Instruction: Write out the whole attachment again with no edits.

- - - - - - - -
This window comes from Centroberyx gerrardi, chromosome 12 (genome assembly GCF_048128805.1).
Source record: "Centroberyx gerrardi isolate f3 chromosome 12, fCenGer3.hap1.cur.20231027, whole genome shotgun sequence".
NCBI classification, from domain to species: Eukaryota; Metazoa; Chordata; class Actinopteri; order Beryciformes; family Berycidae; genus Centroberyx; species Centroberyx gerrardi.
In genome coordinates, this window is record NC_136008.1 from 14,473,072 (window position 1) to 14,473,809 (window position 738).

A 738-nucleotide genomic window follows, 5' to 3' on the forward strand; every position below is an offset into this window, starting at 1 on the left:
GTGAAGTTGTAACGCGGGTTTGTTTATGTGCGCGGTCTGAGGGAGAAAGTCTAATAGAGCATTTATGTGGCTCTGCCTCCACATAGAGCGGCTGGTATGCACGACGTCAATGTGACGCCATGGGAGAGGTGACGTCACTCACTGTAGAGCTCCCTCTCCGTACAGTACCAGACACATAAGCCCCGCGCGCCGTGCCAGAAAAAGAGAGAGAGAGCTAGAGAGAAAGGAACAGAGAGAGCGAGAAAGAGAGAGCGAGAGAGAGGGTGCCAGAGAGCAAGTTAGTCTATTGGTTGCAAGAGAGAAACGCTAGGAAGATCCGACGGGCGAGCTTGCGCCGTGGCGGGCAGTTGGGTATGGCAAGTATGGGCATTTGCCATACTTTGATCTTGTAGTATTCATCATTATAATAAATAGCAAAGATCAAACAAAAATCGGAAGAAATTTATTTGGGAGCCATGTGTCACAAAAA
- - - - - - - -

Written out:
This window comes from Centroberyx gerrardi, chromosome 12 (genome assembly GCF_048128805.1).
Source record: "Centroberyx gerrardi isolate f3 chromosome 12, fCenGer3.hap1.cur.20231027, whole genome shotgun sequence".
NCBI classification, from domain to species: Eukaryota; Metazoa; Chordata; class Actinopteri; order Beryciformes; family Berycidae; genus Centroberyx; species Centroberyx gerrardi.
In genome coordinates, this window is record NC_136008.1 from 14,473,072 (window position 1) to 14,473,809 (window position 738).

A 738-nucleotide genomic window follows, 5' to 3' on the forward strand; every position below is an offset into this window, starting at 1 on the left:
GTGAAGTTGTAACGCGGGTTTGTTTATGTGCGCGGTCTGAGGGAGAAAGTCTAATAGAGCATTTATGTGGCTCTGCCTCCACATAGAGCGGCTGGTATGCACGACGTCAATGTGACGCCATGGGAGAGGTGACGTCACTCACTGTAGAGCTCCCTCTCCGTACAGTACCAGACACATAAGCCCCGCGCGCCGTGCCAGAAAAAGAGAGAGAGAGCTAGAGAGAAAGGAACAGAGAGAGCGAGAAAGAGAGAGCGAGAGAGAGGGTGCCAGAGAGCAAGTTAGTCTATTGGTTGCAAGAGAGAAACGCTAGGAAGATCCGACGGGCGAGCTTGCGCCGTGGCGGGCAGTTGGGTATGGCAAGTATGGGCATTTGCCATACTTTGATCTTGTAGTATTCATCATTATAATAAATAGCAAAGATCAAACAAAAATCGGAAGAAATTTATTTGGGAGCCATGTGTCACAAAAA